A cup of coffee next to a laptop.










It's getting more difficult to differentiate between work 
and home.





If possible, create a home office

While we're on the subject of separating work from home, it might be good to mention this option. We assume you know how hard can it be to focus on work while there are far too many things inside your home that can catch your attention. Whether it's your pet, spouse, or favorite book, it doesn't matter. What matters is that you're not entirely focused. By creating a home office, you'll designate a single room to hold no distractions. The people you're sharing the home with will know when not to disturb you. Your pets might disobey those orders, but the important thing is: you'll have something pretty close to peace.

Explore your new neighborhood

This one doesn't have to do a whole lot with home improvement. As a matter of fact, it has nothing to do with it. Still, it's crucial for adapting to your new home. By taking long walks around your new neighborhood (or further), you'll get a chance to feel the vibes of the place. Say, for example, you're moving to a new Texas neighborhood. Texans are very hospitable, regardless of the "no trespassing" stereotype. If you want to explore the area with a Texas-native guide, you can ask one of your neighbors to show you around. Next thing you know: you greet the cashiers in the local supermarket by their names, and you know every dog's owner around the block.

A suburban scene from El Paso, Texas.









Getting to know your new neighborhood will help you adapt faster.





Open space concept

Let's go back to those home improvement options. Nowadays, many homeowners (here's how you become one) are saying goodbye to walls. What's the catch? Well, since the pandemic started, things became a bit claustrophobic, and... Okay, okay. Removing walls to make more space isn't something people came up with only two years ago, but it certainly became a trend during the mentioned period. So, you might want to think about opening your rooms up a bit. Research proves that more open space inside one's home leads to better productivity and less stress. That sounds pretty good, doesn't it?

Find another space

Okay, we're back on the street once again. The thing is: if you notice the whole work-from-home isn't working, we've got a cool suggestion. How about you find another space to spend time in, like a local coffee shop or a pub? A change of setting is something we need the most sometimes. Not only will you do that, but you'll also have a chance to meet new friends and establish local connections that will make you feel more at home. They say home is where the heart is.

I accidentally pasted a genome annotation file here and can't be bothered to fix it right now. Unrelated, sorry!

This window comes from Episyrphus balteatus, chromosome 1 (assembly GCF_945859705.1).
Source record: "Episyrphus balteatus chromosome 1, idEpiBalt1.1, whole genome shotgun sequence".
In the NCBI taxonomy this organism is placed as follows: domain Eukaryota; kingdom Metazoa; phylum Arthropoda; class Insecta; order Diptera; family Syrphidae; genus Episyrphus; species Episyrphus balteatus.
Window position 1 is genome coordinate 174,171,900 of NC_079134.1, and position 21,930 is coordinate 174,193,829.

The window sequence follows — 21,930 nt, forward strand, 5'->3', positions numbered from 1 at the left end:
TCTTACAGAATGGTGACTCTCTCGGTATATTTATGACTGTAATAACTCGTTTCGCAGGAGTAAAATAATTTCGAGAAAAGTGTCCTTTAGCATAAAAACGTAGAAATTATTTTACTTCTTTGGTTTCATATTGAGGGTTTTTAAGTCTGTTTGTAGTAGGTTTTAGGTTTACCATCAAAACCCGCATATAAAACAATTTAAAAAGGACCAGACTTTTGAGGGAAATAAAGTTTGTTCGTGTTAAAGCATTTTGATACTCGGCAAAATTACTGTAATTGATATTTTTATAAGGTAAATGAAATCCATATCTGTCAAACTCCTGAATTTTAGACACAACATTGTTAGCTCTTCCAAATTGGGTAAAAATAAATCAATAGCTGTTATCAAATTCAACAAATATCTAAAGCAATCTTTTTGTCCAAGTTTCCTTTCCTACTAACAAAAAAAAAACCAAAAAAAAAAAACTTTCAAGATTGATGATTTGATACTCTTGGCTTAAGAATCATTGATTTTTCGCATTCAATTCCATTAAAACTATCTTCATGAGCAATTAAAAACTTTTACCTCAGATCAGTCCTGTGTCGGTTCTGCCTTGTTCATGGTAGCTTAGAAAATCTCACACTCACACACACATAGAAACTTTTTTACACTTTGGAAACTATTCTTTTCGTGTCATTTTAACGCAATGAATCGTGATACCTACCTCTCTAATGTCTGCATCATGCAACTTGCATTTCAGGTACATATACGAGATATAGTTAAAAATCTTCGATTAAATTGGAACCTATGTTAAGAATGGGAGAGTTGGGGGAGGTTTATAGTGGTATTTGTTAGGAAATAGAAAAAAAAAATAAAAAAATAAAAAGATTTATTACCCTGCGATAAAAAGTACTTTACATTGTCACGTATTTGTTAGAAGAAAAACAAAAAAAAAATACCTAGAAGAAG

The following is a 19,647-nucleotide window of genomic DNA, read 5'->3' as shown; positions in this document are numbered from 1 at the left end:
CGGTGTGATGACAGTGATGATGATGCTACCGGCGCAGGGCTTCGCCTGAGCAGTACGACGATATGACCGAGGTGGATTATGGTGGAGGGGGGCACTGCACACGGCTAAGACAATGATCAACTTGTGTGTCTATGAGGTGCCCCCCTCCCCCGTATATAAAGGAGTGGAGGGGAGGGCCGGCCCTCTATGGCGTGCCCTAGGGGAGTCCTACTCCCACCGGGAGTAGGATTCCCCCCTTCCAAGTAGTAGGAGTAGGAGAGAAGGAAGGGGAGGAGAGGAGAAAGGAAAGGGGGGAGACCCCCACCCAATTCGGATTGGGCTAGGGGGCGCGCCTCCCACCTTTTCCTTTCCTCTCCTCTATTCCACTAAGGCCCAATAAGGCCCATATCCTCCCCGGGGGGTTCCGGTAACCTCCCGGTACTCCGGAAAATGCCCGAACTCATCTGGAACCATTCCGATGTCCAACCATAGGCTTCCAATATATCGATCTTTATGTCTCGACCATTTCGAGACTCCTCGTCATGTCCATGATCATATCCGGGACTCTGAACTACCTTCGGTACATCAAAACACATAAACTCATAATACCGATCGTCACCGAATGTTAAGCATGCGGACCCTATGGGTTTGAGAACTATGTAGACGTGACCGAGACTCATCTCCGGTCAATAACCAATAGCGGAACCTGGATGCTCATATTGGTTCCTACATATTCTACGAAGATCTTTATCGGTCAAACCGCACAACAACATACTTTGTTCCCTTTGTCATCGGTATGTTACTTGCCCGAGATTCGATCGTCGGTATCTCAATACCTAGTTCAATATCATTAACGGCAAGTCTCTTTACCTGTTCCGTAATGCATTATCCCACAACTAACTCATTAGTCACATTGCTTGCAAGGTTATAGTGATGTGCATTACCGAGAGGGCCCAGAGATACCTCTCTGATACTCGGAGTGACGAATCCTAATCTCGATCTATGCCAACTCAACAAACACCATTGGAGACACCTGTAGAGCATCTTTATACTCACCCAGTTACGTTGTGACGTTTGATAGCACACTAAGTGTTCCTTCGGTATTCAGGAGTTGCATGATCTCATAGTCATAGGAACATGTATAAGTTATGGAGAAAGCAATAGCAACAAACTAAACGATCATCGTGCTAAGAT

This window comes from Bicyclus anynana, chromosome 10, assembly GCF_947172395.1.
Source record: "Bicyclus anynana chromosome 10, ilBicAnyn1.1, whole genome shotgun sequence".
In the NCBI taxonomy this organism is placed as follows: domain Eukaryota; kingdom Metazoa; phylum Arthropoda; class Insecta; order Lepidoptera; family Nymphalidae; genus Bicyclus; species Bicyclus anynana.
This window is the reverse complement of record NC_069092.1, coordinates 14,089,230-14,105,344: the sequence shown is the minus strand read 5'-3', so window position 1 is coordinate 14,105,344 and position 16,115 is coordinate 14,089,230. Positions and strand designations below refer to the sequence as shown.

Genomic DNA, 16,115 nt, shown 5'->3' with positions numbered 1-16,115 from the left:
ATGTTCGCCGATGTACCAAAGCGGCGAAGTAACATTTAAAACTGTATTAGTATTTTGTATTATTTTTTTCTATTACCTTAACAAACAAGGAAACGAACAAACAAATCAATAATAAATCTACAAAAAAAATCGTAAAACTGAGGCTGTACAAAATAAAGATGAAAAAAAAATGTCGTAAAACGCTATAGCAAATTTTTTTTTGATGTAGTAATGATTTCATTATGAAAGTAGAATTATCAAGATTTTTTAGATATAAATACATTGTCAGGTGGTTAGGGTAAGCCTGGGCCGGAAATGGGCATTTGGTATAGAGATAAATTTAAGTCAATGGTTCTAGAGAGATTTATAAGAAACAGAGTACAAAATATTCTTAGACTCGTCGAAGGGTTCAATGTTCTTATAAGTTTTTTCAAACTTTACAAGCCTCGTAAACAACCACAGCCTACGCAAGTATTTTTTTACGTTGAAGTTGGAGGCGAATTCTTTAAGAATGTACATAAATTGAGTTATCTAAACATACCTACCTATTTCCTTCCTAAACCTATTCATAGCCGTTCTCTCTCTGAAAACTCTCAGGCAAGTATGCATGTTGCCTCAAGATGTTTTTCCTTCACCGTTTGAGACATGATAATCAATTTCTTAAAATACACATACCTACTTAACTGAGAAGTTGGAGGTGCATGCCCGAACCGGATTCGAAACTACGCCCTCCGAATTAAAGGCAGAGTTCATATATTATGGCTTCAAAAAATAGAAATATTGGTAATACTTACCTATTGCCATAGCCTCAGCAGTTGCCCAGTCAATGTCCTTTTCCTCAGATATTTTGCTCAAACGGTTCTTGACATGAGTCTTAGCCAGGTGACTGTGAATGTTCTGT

A group of friends having drinks.









Find a place that locals like to visit (whether it's a diner, coffee shop, or a pub), and mark it as your second home.
 



Design your garden for some unforgettable barbecue parties

Want people to love and accept you? Organize barbecue parties. While this might seem like a pop-psych parody, it's not that far from the truth. An outdoor patio in your backyard will certainly make your new neighbors look across the fence. Some (obscure) studies have shown that folks with beautiful backyards have better social capital (the number of connections and people they know). And who are we to distrust science? Anyway, an old-fashioned housewarming party never hurt anyone. That might be just the thing to get you started. 

How to adapt your new home to your lifestyle - a summary

Let's do a quick walkthrough. So, how do you adapt your new home to your lifestyle? Well, it seems our lifestyles are pretty much directly influenced by coronavirus safety measures. That's why we'll guess that your work from home. Also, we know it can be hard to differentiate between work and home now. To ease the adverse effects, you can designate one of the rooms in your new place as office space. It's already empty and devoid of distractions, so... Another thing: take long walks around the neighborhood and visit places where locals like to go. You can even throw a housewarming party. Before you do that, think about how the lack of open space dictates how you view your home and do something about it by removing some walls. 







Author bio: 

Martin Horrowitz is a Texas-born freelance writer currently working with State to State Move. In his free time, he loves tackling DIY home improvement projects with his kids.